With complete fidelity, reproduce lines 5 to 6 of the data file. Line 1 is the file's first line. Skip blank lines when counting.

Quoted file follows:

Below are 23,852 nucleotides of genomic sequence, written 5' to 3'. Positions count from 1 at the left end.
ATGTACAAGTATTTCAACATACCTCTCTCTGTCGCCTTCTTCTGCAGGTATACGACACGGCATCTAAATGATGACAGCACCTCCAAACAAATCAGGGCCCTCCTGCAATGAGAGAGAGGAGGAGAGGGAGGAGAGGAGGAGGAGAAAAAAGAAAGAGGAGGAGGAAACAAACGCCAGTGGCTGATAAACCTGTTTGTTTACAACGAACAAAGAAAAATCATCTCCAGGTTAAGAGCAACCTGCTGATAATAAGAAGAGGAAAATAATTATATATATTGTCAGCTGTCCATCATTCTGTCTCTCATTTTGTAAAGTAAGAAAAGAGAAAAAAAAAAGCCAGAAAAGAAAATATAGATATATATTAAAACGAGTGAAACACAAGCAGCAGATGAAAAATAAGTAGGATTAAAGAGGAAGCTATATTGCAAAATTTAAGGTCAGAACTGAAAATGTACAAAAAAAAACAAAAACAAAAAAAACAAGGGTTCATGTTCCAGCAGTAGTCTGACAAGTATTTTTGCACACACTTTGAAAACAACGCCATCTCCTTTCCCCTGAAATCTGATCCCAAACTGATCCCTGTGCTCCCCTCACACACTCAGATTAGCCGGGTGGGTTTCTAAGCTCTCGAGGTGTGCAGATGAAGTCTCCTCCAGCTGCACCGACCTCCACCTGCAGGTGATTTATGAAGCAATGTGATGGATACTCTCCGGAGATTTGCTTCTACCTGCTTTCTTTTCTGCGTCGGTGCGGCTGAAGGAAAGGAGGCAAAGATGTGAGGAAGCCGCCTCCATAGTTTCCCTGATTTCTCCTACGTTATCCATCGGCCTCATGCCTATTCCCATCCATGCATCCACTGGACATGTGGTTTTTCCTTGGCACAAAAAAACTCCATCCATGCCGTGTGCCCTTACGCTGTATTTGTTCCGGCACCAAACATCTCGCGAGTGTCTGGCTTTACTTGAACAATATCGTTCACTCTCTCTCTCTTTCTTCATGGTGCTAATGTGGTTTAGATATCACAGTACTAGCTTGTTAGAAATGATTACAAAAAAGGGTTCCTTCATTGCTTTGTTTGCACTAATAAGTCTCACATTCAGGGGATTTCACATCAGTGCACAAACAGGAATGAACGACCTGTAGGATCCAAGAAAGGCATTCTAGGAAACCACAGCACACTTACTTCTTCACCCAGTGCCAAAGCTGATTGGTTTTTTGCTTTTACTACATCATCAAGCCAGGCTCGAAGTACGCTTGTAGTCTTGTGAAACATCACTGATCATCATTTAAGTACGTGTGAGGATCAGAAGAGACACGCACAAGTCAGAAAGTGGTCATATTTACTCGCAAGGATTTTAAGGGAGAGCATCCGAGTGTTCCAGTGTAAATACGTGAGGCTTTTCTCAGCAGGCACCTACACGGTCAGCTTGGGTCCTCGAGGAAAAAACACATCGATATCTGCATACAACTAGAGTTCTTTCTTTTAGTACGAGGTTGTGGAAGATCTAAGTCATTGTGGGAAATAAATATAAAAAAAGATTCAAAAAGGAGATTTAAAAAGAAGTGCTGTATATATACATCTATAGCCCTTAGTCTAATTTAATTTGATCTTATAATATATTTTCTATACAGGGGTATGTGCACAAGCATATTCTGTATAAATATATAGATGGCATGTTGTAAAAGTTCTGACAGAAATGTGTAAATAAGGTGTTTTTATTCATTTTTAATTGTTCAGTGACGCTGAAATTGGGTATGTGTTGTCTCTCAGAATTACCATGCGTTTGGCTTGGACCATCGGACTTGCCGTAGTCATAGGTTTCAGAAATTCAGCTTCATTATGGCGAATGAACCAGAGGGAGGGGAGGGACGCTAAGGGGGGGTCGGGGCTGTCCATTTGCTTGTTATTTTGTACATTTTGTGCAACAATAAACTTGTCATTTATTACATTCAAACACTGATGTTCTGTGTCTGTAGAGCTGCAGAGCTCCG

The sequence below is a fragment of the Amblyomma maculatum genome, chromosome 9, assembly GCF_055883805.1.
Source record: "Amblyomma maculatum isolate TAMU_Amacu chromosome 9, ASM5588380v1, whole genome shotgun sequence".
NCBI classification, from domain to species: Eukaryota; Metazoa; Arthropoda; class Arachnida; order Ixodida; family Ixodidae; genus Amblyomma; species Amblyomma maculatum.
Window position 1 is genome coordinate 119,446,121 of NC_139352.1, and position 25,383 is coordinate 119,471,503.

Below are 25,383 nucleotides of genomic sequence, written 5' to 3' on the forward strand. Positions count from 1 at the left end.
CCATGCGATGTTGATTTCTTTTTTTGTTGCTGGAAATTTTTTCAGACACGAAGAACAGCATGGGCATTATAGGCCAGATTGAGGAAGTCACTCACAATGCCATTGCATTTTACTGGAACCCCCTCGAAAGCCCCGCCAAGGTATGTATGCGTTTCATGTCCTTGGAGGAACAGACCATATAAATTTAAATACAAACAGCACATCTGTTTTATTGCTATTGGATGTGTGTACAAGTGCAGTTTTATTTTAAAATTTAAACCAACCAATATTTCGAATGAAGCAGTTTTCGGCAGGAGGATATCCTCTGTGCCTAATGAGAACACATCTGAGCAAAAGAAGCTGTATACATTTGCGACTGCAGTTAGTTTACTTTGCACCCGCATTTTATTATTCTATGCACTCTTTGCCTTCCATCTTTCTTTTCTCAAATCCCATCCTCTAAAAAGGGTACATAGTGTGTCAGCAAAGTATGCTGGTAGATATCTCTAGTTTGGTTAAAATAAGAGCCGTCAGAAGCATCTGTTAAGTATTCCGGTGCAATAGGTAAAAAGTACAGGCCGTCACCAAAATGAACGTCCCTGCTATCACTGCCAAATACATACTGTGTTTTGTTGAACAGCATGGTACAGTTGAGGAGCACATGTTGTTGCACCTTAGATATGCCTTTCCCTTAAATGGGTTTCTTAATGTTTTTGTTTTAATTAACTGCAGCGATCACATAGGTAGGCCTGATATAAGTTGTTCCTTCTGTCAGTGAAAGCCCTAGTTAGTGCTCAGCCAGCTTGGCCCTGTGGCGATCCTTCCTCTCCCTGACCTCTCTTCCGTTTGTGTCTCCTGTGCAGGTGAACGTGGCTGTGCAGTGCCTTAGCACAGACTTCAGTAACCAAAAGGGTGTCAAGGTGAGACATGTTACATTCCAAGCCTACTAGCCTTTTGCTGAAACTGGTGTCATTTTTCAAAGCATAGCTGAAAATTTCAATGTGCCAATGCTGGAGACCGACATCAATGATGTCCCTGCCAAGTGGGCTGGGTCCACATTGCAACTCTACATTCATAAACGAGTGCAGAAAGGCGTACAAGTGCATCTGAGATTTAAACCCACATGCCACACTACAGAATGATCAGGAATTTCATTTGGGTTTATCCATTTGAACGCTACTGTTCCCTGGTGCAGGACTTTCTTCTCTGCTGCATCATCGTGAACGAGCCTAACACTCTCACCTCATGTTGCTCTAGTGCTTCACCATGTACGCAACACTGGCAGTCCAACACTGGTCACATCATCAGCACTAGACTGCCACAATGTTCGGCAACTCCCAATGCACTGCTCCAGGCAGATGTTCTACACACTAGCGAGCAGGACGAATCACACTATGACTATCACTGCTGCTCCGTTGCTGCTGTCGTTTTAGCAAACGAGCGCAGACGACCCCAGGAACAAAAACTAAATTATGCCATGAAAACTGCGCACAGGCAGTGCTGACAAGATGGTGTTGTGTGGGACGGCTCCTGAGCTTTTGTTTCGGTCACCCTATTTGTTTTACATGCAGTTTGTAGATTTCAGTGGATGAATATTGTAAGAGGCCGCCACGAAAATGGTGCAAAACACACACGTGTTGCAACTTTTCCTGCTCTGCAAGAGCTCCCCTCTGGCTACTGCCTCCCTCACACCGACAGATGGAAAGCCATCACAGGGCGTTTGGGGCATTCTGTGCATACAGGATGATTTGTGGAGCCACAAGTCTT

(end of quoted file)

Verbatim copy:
NCBI classification, from domain to species: Eukaryota; Metazoa; Arthropoda; class Arachnida; order Ixodida; family Ixodidae; genus Amblyomma; species Amblyomma maculatum.
Window position 1 is genome coordinate 119,446,121 of NC_139352.1, and position 25,383 is coordinate 119,471,503.